Netninja Mobile, now with sudoku

A little over two years ago, back when the iPhone SDK consisted of “here, kid, here’s a text editor, now go away and make yourself a nice little web page, and quit botherin’ me,” I quickly hacked together a little web control panel and called it Phonemarks. It ran, and continues to run in some form or another, at It has not been terribly useful in recent times. There are now native apps. You can put bookmarks to pages on your home screen. Through the magic of Foxmarks, I can keep my bookmarks in sync between Firefox (all the places I have Firefox installed), Safari, and (by extension) the iPhone. My Phonemarks project has all but died due to lack of usefulness and lack of interest. The only thing I find useful about the page these days is the search box. It allows for quick searching of Google, Google Images, Wikipedia, IMDB,,, Amazon, Powells, and Netflix. Adding a new search site is extremely easy. This simple little form has saved a ton of time.

Veering off in a seemingly different direction for a bit: I enjoy sudoku. I enjoy working on sudoku puzzles with pen, paper, and my brain — without the aid of programs to do the grunt-work for you. Increasingly, I can solve moderate and even a few difficult puzzles doing this grunt-work entirely in my head, but even when I have to do it, I find it simple and repetitive enough to be a sort of exercise in zen relaxation. Yeah, it’s weird to talk about a number puzzle like that. Quite often I will go to the New York Times daily hard puzzle and the USA Today daily puzzle and copy them down to a blank Hipster PDA sudoku template for “offline” “low-fi” play. Because one of those pages is Java and the other is Flash, it means I have to be sitting at a desktop browser to do this. Access from the iPhone does not work.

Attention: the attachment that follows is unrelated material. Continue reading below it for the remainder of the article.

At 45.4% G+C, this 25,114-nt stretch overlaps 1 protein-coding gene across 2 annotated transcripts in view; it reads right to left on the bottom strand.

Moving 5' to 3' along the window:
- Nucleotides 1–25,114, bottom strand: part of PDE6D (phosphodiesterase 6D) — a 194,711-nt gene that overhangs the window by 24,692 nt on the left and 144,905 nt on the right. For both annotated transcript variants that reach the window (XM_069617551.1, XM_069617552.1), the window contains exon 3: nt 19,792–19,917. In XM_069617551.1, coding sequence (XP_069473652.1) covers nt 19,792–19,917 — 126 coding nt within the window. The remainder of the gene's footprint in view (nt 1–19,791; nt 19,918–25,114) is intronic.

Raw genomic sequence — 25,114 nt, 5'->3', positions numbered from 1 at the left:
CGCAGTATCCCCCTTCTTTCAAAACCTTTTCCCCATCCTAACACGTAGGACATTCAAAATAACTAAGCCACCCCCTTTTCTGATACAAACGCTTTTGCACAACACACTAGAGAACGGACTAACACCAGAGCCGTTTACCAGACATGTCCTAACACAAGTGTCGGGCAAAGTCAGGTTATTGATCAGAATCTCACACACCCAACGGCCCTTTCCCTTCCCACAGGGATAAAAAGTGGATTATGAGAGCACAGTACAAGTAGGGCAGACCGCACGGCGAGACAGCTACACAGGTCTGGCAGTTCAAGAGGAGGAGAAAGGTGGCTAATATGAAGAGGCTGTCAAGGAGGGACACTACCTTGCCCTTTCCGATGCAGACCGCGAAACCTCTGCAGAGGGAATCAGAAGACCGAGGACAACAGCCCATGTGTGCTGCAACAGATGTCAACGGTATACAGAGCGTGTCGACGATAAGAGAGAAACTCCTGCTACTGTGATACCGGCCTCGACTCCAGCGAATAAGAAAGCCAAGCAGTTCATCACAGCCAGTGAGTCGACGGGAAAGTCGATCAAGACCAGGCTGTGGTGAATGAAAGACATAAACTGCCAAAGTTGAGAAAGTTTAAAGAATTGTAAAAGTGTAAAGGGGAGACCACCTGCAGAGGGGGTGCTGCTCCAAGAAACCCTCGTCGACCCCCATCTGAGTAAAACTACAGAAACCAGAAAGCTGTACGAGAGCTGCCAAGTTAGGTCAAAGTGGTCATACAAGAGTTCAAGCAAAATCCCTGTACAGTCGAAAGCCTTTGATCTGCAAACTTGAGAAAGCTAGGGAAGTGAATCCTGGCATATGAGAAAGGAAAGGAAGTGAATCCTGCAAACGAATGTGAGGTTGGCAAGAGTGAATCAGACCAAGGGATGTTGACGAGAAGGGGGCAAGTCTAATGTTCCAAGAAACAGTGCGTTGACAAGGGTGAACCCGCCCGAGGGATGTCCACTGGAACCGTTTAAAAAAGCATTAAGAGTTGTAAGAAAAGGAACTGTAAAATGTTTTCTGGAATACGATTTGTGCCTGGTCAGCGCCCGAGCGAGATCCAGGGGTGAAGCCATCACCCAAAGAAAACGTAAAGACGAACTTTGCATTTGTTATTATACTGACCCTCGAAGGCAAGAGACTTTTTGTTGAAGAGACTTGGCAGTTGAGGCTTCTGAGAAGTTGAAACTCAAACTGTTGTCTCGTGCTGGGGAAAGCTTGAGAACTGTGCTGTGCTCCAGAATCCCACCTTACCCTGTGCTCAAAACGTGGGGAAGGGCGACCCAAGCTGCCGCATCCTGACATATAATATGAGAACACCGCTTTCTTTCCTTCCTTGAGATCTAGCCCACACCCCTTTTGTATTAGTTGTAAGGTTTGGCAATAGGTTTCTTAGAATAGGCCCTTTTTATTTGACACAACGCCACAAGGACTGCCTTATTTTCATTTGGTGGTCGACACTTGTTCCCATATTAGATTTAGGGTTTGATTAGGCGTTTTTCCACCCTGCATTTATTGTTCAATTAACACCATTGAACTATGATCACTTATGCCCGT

Veering off in yet a different perpendicular for a bit: I reverse engineered the data protocol for both sudoku sites ages ago. I took lots of notes and wrote pseudocode, but never got around to writing actual code. A few months ago, I cut my teeth on Adobe Flex programming by finally implementing a data scraper app in Flex. Flex is a nice language. For a sandboxed GUI front end. For apps that don’t integrate well into the native OS. It’s like Java for the Web 2.0 world and allows you to trade in all of the problems with Java for an entirely new set of problems. Don’t even talk to me about variable scoping. My sudoku scraper app is not available for download, as it only works in the debugger due to some cross-site sandboxing issues. A few weeks ago, I rewrote that scraper in PHP and attached it to my iPhone homepage.

Just today (finally tying together the above asides — see, I was going somewhere with those), I made a homepage for the Kindle similar to my iPhone homepage. Some things could be left out of the search form — for instance, Google, Wikipedia, and dictionary searches are available from just about everywhere in the Kindle OS, so are redundant enough to get in the way. IMDB searches are useful (but would be more useful if they offered a mobile version of their site; their site is dog-slow on the Kindle’s browser). Sudoku, of course, is in there.

netninja-home-iphone netninja-home-kindle

So far my only complaint with the Kindle web browser is that, while some parts of CSS are available, other (seemingly simpler) parts are not. There is no monospaced font. There is no non-breaking space. There is no <pre> tag. I tried to lay out the sudoku grid as plaintext instead of a table to shave a few dozen (or hundred?) milliseconds off of the page rendering time. Due to the nature of how I’d be using it, I care more about the speed of the page and the data contained in it than I care about a pixel-perfect fancy layout. But oddly, table CSS such as the right and bottom borders of the individual table data elements work fine but features I consider to be more simple, like monospaced plaintext, do not work at all. Javascript sometimes works, but often does not, so I will have to rework my Kindle/iPhone autodetector to work in PHP or mod_rewrite.

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